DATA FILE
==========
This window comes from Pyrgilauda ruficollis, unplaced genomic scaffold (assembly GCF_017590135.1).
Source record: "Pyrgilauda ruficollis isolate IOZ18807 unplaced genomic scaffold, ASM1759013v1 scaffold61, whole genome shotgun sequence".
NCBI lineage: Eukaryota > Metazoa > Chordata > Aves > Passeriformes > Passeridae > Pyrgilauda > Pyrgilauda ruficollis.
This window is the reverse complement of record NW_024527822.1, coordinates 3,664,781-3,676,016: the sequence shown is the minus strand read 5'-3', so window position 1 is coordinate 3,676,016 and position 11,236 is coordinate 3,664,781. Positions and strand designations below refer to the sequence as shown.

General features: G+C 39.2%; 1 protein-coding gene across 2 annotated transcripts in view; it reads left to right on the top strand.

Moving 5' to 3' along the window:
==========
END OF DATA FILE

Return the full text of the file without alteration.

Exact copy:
This window comes from Pyrgilauda ruficollis, unplaced genomic scaffold (assembly GCF_017590135.1).
Source record: "Pyrgilauda ruficollis isolate IOZ18807 unplaced genomic scaffold, ASM1759013v1 scaffold61, whole genome shotgun sequence".
NCBI lineage: Eukaryota > Metazoa > Chordata > Aves > Passeriformes > Passeridae > Pyrgilauda > Pyrgilauda ruficollis.
This window is the reverse complement of record NW_024527822.1, coordinates 3,664,781-3,676,016: the sequence shown is the minus strand read 5'-3', so window position 1 is coordinate 3,676,016 and position 11,236 is coordinate 3,664,781. Positions and strand designations below refer to the sequence as shown.

General features: G+C 39.2%; 1 protein-coding gene across 2 annotated transcripts in view; it reads left to right on the top strand.

Moving 5' to 3' along the window: